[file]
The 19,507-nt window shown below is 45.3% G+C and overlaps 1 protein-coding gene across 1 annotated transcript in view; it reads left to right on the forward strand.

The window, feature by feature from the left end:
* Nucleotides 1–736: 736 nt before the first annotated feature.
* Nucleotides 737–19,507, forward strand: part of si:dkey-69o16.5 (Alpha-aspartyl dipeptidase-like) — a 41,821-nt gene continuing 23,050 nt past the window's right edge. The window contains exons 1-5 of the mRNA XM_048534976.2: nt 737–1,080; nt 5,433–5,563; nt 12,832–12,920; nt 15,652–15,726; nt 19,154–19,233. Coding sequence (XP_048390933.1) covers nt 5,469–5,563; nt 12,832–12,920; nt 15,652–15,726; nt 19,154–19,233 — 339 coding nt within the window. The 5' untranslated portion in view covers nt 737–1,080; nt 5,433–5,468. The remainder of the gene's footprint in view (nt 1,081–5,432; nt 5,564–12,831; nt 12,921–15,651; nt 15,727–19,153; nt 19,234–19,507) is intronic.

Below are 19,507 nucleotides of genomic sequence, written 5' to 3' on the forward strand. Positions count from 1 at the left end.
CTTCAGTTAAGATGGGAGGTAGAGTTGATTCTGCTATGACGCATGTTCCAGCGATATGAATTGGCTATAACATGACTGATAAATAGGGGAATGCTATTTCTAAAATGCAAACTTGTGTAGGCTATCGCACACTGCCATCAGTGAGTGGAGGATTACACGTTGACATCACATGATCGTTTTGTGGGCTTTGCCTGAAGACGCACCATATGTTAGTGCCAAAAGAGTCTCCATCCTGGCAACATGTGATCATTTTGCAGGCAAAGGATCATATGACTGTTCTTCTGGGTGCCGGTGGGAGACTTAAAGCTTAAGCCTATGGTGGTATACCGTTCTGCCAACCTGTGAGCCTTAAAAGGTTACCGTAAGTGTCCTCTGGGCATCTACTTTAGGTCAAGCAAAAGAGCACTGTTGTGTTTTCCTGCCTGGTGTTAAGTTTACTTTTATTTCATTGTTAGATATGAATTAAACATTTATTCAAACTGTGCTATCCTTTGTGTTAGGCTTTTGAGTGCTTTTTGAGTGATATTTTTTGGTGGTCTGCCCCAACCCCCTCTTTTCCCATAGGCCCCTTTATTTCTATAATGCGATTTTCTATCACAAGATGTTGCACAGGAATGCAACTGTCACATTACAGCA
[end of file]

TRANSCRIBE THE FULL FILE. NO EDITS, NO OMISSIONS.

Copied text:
The 19,507-nt window shown below is 45.3% G+C and overlaps 1 protein-coding gene across 1 annotated transcript in view; it reads left to right on the forward strand.

The window, feature by feature from the left end:
* Nucleotides 1–736: 736 nt before the first annotated feature.
* Nucleotides 737–19,507, forward strand: part of si:dkey-69o16.5 (Alpha-aspartyl dipeptidase-like) — a 41,821-nt gene continuing 23,050 nt past the window's right edge. The window contains exons 1-5 of the mRNA XM_048534976.2: nt 737–1,080; nt 5,433–5,563; nt 12,832–12,920; nt 15,652–15,726; nt 19,154–19,233. Coding sequence (XP_048390933.1) covers nt 5,469–5,563; nt 12,832–12,920; nt 15,652–15,726; nt 19,154–19,233 — 339 coding nt within the window. The 5' untranslated portion in view covers nt 737–1,080; nt 5,433–5,468. The remainder of the gene's footprint in view (nt 1,081–5,432; nt 5,564–12,831; nt 12,921–15,651; nt 15,727–19,153; nt 19,234–19,507) is intronic.

Below are 19,507 nucleotides of genomic sequence, written 5' to 3' on the forward strand. Positions count from 1 at the left end.
CTTCAGTTAAGATGGGAGGTAGAGTTGATTCTGCTATGACGCATGTTCCAGCGATATGAATTGGCTATAACATGACTGATAAATAGGGGAATGCTATTTCTAAAATGCAAACTTGTGTAGGCTATCGCACACTGCCATCAGTGAGTGGAGGATTACACGTTGACATCACATGATCGTTTTGTGGGCTTTGCCTGAAGACGCACCATATGTTAGTGCCAAAAGAGTCTCCATCCTGGCAACATGTGATCATTTTGCAGGCAAAGGATCATATGACTGTTCTTCTGGGTGCCGGTGGGAGACTTAAAGCTTAAGCCTATGGTGGTATACCGTTCTGCCAACCTGTGAGCCTTAAAAGGTTACCGTAAGTGTCCTCTGGGCATCTACTTTAGGTCAAGCAAAAGAGCACTGTTGTGTTTTCCTGCCTGGTGTTAAGTTTACTTTTATTTCATTGTTAGATATGAATTAAACATTTATTCAAACTGTGCTATCCTTTGTGTTAGGCTTTTGAGTGCTTTTTGAGTGATATTTTTTGGTGGTCTGCCCCAACCCCCTCTTTTCCCATAGGCCCCTTTATTTCTATAATGCGATTTTCTATCACAAGATGTTGCACAGGAATGCAACTGTCACATTACAGCA